The National Information Technology Development Agency (NITDA) recently issued the Nigerian Data Protection Regulation 2019. Of a truth, this is a bold attempt by a government agency to push the bounds of its inherent powers. Generally, most government agencies have been too shy to, on their own, embark on initiatives that would foster social and economic growth in the country, with few exceptions. An important reason for delegated legislation is to ensure that expert agencies of government are empowered to make necessary rules for specialized aspects of the society. Information technology an its derivatives such as electronic data fall under that special genre of legislative items that need constant review, improvement and stakeholder inputs.
The lack of a data protection regulation in Nigeria had hitherto been a major turn-off to foreign investment and opportunities for Nigerians. The EU General Data Protection Regulation which came into effect on 25th May, 2018 made businesses liable if they or their contractors handle European citizens’ data without complying with the GDPR. What this meant was that entities of European origin or having European affiliation could not contract non-compliant Nigerian companies to provide service for them, even in Nigeria. This of course, has led to further job and opportunities loss. For this reason alone, it is pertinent for Nigeria to quickly issue an enforceable data protection regulation. it is for this reason that the effort by NITDA at issuing this regulation should be applauded and supported. This is without prejudice to the powers of the National Assembly to enact a Data Protection Act.
Authority of NITDA to issue the NDPR
NITDA was established pursuant to Strategy 19 of the National Information Technology Policy 2000 which states-
In order to achieve the short to medium term objectives of this policy with maximum effectiveness, Government will establish a National Information Technology Development Agency (NITDA) to implement the IT Policy, regulate, monitor, evaluate and verify progress on an ongoing basis… This strategy was quickly implemented as the Agency was established in 2000 with an over-arching mandate to create a framework for the planning, research, development, standardisation, application, coordination, monitoring, evaluation and regulation of information technology practices, activities and systems in Nigeria.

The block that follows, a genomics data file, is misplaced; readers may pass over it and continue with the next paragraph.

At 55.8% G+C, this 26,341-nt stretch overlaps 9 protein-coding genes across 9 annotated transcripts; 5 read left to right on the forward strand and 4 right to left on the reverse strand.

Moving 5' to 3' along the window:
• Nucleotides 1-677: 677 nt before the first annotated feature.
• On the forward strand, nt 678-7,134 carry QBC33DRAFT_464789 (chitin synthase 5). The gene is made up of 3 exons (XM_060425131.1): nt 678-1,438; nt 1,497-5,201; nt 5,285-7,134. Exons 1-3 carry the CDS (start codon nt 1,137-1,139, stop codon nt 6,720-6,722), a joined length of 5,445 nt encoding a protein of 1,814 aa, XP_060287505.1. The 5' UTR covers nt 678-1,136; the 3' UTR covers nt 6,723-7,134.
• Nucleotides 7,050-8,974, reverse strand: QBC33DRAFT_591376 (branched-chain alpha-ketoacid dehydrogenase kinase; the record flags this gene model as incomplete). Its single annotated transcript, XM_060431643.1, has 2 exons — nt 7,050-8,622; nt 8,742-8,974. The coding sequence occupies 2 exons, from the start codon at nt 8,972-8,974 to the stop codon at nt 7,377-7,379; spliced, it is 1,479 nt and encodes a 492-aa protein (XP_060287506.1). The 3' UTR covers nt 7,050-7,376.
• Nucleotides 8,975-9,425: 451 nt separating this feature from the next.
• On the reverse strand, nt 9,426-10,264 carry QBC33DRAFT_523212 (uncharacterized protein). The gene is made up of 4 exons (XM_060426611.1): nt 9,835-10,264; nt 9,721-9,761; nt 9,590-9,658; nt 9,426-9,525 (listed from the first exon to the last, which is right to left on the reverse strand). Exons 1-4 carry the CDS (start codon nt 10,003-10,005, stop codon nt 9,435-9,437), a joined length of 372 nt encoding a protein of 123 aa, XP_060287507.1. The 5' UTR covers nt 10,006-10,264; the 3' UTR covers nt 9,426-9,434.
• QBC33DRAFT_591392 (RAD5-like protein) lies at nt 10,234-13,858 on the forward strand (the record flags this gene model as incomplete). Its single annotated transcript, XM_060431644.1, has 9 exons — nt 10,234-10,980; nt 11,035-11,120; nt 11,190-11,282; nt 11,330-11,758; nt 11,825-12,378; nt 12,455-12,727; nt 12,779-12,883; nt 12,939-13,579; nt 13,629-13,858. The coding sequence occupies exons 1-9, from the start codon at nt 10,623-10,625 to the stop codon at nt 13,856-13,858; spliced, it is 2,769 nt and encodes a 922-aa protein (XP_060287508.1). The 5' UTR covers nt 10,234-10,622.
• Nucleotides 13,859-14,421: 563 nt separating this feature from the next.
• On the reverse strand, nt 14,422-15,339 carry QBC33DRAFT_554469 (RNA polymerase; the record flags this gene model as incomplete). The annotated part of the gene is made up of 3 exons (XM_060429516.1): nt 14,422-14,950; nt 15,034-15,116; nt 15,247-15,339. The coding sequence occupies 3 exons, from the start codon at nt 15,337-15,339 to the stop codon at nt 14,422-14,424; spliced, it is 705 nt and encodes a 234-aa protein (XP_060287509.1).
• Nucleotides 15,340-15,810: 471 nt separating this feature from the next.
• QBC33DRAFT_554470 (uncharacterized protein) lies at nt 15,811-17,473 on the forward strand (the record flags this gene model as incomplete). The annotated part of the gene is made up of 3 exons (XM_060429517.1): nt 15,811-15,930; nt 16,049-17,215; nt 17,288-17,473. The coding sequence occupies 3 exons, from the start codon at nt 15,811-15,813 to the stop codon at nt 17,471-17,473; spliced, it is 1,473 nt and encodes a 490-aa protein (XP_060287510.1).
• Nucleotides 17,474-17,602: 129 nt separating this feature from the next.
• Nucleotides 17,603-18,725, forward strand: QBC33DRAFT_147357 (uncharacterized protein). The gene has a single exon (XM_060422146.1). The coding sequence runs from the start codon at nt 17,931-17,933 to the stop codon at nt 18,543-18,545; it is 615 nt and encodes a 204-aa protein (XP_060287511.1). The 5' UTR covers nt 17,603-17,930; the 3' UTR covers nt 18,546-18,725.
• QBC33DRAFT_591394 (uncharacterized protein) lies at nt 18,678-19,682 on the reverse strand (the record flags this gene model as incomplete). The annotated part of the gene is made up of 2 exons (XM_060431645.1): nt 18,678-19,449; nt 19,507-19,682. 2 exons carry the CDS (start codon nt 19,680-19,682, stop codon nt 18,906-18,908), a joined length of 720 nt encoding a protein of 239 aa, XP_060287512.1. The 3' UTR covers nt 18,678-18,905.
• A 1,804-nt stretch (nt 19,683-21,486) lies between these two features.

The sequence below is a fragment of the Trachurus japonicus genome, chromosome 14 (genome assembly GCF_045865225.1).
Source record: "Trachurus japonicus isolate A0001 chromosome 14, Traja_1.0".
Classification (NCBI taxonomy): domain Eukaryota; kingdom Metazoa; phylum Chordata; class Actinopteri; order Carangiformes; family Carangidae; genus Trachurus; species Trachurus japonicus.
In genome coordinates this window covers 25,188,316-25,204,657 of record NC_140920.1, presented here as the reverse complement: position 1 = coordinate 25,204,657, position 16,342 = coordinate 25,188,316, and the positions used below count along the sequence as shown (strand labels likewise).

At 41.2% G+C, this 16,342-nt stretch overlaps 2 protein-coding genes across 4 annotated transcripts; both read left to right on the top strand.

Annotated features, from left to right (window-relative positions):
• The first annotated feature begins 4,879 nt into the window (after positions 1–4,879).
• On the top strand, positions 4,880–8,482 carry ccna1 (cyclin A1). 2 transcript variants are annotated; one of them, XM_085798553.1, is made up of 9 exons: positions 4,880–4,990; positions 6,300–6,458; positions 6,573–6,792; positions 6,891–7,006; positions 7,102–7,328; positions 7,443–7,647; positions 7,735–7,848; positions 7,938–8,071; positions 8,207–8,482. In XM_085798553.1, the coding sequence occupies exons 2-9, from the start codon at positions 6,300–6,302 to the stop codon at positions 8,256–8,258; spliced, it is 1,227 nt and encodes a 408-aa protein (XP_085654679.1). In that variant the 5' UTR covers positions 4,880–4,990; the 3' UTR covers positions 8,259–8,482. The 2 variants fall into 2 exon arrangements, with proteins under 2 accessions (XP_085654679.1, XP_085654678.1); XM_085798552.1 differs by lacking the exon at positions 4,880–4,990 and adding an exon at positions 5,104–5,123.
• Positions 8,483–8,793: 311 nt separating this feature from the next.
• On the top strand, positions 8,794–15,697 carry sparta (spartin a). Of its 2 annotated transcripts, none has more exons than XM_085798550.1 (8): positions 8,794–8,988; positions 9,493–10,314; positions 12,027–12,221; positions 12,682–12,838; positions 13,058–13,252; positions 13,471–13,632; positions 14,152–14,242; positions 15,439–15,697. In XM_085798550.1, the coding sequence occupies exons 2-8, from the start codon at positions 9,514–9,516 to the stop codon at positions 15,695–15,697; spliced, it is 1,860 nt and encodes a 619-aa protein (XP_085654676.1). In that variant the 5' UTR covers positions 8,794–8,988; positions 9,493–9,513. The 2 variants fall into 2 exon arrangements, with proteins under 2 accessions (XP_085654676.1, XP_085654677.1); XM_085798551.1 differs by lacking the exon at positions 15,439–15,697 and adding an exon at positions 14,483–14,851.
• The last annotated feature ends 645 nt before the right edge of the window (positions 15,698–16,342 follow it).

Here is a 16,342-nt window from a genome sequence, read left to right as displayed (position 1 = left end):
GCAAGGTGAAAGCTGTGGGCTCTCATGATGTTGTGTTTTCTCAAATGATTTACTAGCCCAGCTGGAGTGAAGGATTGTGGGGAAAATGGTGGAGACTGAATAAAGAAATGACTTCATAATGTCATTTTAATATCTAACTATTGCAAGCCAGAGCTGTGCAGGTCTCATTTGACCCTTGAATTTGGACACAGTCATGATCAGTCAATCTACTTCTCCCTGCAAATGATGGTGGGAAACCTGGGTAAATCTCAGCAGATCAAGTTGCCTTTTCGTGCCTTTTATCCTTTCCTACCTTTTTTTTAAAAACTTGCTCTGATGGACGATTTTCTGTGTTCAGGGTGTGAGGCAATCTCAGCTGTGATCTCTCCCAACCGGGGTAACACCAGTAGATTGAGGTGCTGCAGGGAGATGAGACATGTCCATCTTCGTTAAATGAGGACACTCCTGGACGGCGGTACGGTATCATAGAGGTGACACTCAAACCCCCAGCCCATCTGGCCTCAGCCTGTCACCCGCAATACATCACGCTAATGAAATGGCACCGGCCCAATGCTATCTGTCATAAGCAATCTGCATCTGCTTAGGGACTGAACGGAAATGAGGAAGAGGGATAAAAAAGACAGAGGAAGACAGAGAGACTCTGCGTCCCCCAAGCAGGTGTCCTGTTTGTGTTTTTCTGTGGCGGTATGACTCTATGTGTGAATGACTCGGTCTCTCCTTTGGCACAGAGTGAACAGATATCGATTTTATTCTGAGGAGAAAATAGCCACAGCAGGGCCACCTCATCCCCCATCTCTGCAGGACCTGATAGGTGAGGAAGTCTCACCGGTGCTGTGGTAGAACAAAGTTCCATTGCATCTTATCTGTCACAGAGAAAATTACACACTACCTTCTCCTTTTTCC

The NITDA Act was enacted in 2007. Section 6 of the Act establishes the mandate of the Agency. Section 6 a, c are relevant for our current discussion.
The Agency shall-
(a) Create a frame work for the planning, research, development, standardization, application, coordination, monitoring, evaluation and regulation of Information Technology practices, activities and systems in Nigeria and all matters related thereto
(c) Develop guidelines for electronic governance and monitor the use of electronic data interchange and other forms of electronic communication transactions as an alternative to paper-based methods in government, commerce, education, the private and public sectors, labour, and other fields, where the use of electronic communication may improve the exchange of data and information.
It can be deduced from this that the Agency has the mandate to regulate electronic governance and electronic data interchange. The Regulation which was made pursuant to this section speaks for itself. Except there is an express overriding enactment of the National Assembly on the same subject, the NDPR remains the national law on data protection. While the debate on the optics of having a subsidiary legislation on a subject as important as Data Protection rages, it must also be noted that there has been no one-size-fit-all approach to data protection regulation. Europe has a continental legislation that binds its member countries, while the US has a federalist structure where each state makes its data protection law. In many African countries, there is a national law on the subject.
Nigeria’s model may be another landmark in the progression towards an acceptable global data protection regime. Most of the preceding models have been bedeviled with the problem of inadequate details in the face of multifaceted issues in data protection regulation. Since modern data emanates majorly from electronic platforms, it is difficult to make laws that would cover all the bases. The ability of government to be able to timeously reform and reissue the regulation may be an advantage. On the other hand, fluidity of the data protection regime may limit public confidence in the law. Nevertheless, the NDPR has come to the rescue of Nigerian businesses at this point where there is no legislative issued law on the subject.
Femi Daniel Esq. LL.M; B.L
Technology Lawyer; Author- COMPUTER LAW IN NIGERIA (2015)